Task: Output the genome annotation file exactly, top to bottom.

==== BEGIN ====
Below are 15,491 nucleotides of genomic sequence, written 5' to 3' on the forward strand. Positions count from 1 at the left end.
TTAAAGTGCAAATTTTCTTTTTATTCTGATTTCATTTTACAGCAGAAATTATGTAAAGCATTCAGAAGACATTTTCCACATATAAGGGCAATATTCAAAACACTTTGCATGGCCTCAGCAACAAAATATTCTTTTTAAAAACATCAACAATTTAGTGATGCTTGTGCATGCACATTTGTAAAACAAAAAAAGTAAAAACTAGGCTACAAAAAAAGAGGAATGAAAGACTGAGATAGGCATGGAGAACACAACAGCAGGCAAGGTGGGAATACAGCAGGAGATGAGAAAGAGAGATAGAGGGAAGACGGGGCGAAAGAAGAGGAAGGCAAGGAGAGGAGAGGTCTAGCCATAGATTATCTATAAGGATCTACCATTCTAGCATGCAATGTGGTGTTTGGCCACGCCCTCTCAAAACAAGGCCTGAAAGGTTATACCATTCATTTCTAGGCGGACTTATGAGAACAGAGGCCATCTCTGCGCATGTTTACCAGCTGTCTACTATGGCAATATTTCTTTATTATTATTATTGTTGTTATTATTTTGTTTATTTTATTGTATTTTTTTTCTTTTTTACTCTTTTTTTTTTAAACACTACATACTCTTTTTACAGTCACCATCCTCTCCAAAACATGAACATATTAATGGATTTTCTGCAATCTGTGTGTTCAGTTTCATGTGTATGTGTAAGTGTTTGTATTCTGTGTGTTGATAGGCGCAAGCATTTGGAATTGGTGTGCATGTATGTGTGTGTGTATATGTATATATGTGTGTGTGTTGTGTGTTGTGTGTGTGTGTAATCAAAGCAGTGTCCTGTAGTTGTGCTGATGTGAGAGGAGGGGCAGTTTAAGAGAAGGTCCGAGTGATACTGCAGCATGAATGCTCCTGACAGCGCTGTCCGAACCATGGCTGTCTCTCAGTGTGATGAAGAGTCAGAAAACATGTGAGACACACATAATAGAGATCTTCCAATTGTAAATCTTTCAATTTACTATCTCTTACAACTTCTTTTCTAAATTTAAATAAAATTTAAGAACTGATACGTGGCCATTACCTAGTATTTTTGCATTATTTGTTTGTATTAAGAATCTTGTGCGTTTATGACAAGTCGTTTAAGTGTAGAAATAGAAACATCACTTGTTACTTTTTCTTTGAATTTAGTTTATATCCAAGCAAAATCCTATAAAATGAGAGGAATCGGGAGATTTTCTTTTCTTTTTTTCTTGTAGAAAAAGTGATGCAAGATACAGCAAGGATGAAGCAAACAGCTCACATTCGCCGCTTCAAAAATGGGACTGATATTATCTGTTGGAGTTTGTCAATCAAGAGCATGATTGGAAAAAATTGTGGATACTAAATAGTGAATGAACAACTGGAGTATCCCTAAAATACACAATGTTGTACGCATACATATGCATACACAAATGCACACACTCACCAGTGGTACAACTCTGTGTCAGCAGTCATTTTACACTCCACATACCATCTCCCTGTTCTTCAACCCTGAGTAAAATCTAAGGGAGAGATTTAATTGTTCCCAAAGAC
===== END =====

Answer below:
Below are 15,491 nucleotides of genomic sequence, written 5' to 3' on the forward strand. Positions count from 1 at the left end.
TTAAAGTGCAAATTTTCTTTTTATTCTGATTTCATTTTACAGCAGAAATTATGTAAAGCATTCAGAAGACATTTTCCACATATAAGGGCAATATTCAAAACACTTTGCATGGCCTCAGCAACAAAATATTCTTTTTAAAAACATCAACAATTTAGTGATGCTTGTGCATGCACATTTGTAAAACAAAAAAAGTAAAAACTAGGCTACAAAAAAAGAGGAATGAAAGACTGAGATAGGCATGGAGAACACAACAGCAGGCAAGGTGGGAATACAGCAGGAGATGAGAAAGAGAGATAGAGGGAAGACGGGGCGAAAGAAGAGGAAGGCAAGGAGAGGAGAGGTCTAGCCATAGATTATCTATAAGGATCTACCATTCTAGCATGCAATGTGGTGTTTGGCCACGCCCTCTCAAAACAAGGCCTGAAAGGTTATACCATTCATTTCTAGGCGGACTTATGAGAACAGAGGCCATCTCTGCGCATGTTTACCAGCTGTCTACTATGGCAATATTTCTTTATTATTATTATTGTTGTTATTATTTTGTTTATTTTATTGTATTTTTTTTCTTTTTTACTCTTTTTTTTTTAAACACTACATACTCTTTTTACAGTCACCATCCTCTCCAAAACATGAACATATTAATGGATTTTCTGCAATCTGTGTGTTCAGTTTCATGTGTATGTGTAAGTGTTTGTATTCTGTGTGTTGATAGGCGCAAGCATTTGGAATTGGTGTGCATGTATGTGTGTGTGTATATGTATATATGTGTGTGTGTTGTGTGTTGTGTGTGTGTGTAATCAAAGCAGTGTCCTGTAGTTGTGCTGATGTGAGAGGAGGGGCAGTTTAAGAGAAGGTCCGAGTGATACTGCAGCATGAATGCTCCTGACAGCGCTGTCCGAACCATGGCTGTCTCTCAGTGTGATGAAGAGTCAGAAAACATGTGAGACACACATAATAGAGATCTTCCAATTGTAAATCTTTCAATTTACTATCTCTTACAACTTCTTTTCTAAATTTAAATAAAATTTAAGAACTGATACGTGGCCATTACCTAGTATTTTTGCATTATTTGTTTGTATTAAGAATCTTGTGCGTTTATGACAAGTCGTTTAAGTGTAGAAATAGAAACATCACTTGTTACTTTTTCTTTGAATTTAGTTTATATCCAAGCAAAATCCTATAAAATGAGAGGAATCGGGAGATTTTCTTTTCTTTTTTTCTTGTAGAAAAAGTGATGCAAGATACAGCAAGGATGAAGCAAACAGCTCACATTCGCCGCTTCAAAAATGGGACTGATATTATCTGTTGGAGTTTGTCAATCAAGAGCATGATTGGAAAAAATTGTGGATACTAAATAGTGAATGAACAACTGGAGTATCCCTAAAATACACAATGTTGTACGCATACATATGCATACACAAATGCACACACTCACCAGTGGTACAACTCTGTGTCAGCAGTCATTTTACACTCCACATACCATCTCCCTGTTCTTCAACCCTGAGTAAAATCTAAGGGAGAGATTTAATTGTTCCCAAAGAC